#WorkoutWednesday 2018 | 50

Luke is back this week for another real-world challenge. Let’s take a look.

In the intro, Luke mentions that this was an actual chart he had to build for a client recently. I really like that Luke’s last two challenges have been recreations of client requests. This fits nicely into the essence of what #WorkoutWednesday is all about. Building technical tableau skills that can be taken right into your everyday work. This is also why you rarely find “novelty” chart types (sankeys, radials, etc.). Because in the business world, those chart types aren’t really practical. But charts the one above are practical. Sure, it’s a pie chart, but pie charts aren’t all that bad when used correctly and this example is no exception. These pies have only three slices at most and the sorting and color palette is consistent make ‘general’ comparisons easy to glean.

So how am I going to build this? Here are the elements that I see immediately with looking at this one:

  • Pie charts
  • Three dynamic slices driven by a parameter
  • An alphabetized trellis (or panel) chart

Lucky for me, there are no calculation requirements which means I get to recreate this any ‘ole way I want. And the first thing I need to do is figure out the three slices. The foundation of the slices is parameter driven. My first step is to create a [Sub-Category] parameter.

Screen Shot 2018-12-15 at 11.46.09 AM.png

Next up, I’m going to start building out the logic for the dynamic categories. The flow of this visual is as follows:

  1. Select a [Sub-Category] & this becomes a slice
  2. Then I need to somehow evaluate the higher level [Category] of the selected    [Sub-Category] to see if the category of each matches the category of selected [Sub-Category]. And if so, then that become the second slice.
  3. Lastly, where they don’t match in step 2, I’ll group them into the last slice

So what I like to do in these situations is a text table so I can see what all my calculations are doing. And I know everything is based off [Category] and [Sub-Category] so I’ll start both those dimensions on rows.

Screen Shot 2018-12-15 at 12.01.21 PM.png

After some trial and error I figured out that I could do this as a two step calculation. The first thing I decided to was write a calculation that fixed the higher level [Category] of the parameter select to each row.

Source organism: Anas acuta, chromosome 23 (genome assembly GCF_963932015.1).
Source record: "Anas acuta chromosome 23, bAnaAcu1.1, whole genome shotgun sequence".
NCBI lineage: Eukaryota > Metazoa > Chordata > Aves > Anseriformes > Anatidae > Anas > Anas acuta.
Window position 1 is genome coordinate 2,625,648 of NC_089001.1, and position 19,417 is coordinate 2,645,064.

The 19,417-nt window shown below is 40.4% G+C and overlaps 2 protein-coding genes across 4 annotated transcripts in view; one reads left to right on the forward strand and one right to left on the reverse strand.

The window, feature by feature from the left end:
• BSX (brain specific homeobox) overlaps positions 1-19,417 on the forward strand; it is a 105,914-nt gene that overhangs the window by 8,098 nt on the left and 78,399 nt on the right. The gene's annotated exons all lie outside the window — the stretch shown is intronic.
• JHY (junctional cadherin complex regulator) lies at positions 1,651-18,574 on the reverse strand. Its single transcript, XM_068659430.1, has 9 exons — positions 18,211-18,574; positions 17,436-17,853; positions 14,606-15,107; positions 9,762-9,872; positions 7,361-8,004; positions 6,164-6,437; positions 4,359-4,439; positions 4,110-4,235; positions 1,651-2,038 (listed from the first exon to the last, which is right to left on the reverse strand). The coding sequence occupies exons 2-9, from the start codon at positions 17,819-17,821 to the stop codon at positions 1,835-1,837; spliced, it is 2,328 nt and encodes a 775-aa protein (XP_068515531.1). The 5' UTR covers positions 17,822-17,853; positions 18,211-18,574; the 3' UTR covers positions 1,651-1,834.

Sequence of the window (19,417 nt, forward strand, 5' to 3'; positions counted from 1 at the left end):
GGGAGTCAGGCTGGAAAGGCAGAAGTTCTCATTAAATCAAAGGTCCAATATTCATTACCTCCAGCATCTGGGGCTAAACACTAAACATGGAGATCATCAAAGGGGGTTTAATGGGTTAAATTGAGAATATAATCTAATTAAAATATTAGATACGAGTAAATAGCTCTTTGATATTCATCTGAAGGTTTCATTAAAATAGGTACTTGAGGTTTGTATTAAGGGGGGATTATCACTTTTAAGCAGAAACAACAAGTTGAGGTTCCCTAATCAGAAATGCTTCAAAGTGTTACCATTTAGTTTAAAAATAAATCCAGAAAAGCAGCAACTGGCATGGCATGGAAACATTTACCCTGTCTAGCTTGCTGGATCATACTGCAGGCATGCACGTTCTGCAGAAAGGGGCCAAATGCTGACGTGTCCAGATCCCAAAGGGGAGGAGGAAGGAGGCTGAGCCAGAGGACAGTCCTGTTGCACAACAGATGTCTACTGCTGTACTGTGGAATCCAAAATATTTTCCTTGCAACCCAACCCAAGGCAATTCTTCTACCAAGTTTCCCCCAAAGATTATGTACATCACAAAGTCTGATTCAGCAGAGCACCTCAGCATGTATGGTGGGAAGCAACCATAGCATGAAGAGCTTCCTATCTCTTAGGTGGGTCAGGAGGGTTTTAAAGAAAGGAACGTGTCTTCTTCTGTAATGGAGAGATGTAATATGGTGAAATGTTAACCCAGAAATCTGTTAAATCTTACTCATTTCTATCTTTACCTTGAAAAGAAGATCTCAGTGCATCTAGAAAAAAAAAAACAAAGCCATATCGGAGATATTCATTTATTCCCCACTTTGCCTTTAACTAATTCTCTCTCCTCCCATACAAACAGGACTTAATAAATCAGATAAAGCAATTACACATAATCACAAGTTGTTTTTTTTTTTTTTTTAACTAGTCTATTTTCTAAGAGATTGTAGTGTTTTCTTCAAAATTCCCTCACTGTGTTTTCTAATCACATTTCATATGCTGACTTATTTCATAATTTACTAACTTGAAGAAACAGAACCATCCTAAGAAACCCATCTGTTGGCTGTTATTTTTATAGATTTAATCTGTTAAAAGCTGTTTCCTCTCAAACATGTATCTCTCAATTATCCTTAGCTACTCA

{ MIN( IF [Select a Sub-Category] = [Sub-Category] then [Category] end ) }

When I put that on the row shelf, this is what I get

Screen Shot 2018-12-15 at 1.01.09 PM.png

Now, I’m going to write an IF statement with this new calculation to give me my three dynamic fields for the pie slices.

IF [Select a Sub-Category] = [Sub-Category]
     THEN [Sub-Category]
ELSEIF [Category] = [Fixed Category of parameter]
     THEN “Rest of “+[Category]
ELSE “Other”
END

And that result gives me

Screen Shot 2018-12-15 at 1.06.57 PM

when I remove all pills except that last one I get

Screen Shot 2018-12-15 at 1.08.03 PM.png

And after some testing, this is working perfectly. Now I’ll add [Sales] and change to a pie chart. Now I need to figure out how to sort the slices. I can see from the Luke’s version that the selected [Sub-Category] is always at 12 o’clock, then “Rest of…” and finally “All Others.” So this means I can’t just sort by [Sales] but I can certainly write a calculation to force the proper sort based on the dimension member names.

IF STARTSWITH( [Slices of Pie],“Rest” ) THEN 2
ELSEIF [Slices of Pie] “Other” THEN 3
ELSE 1
END

And now I can sort the [Slice of Pie] dimension by this new field and all is right.

Screen Shot 2018-12-15 at 1.20.20 PM.png

Again, after some testing with different parameter selections, I’m good to go. Now for the color. While I’m sure there’s a dynamic way to do this, I could not figure it out so I went and hard coded each parameter selection to match Luke’s version. It was manual and took a while, but it works and that’s what matters.

Now, I need to make it a small multiple and I’m headed to my bookmarked site for the calculations. There are many but my favorite is Ryan Sleeper‘s.

In order to get the worksheet to look just right, I need to edit both table calculations to compute using both dimensions available with [State] being first. And then set the level of detail to [State]. The dialog box should look like this

Screen Shot 2018-12-16 at 9.08.22 PM.png

Now I need to add [State] to the label shelf of the marks card and set the alignment to the top vertical and center horizontal. Now I’ve got the main viz complete. All I’ve got to do now is the legend and title I’m be all set.

For the legend, it’s pretty straightforward with the same discrete dimension used for the pie slices with the addition of an ASCII character, which is a thick vertical bar. My favorite site to get ASCII symbols is coolsymbol.com

And that’s it! Click for the interactive version

Pie Panel

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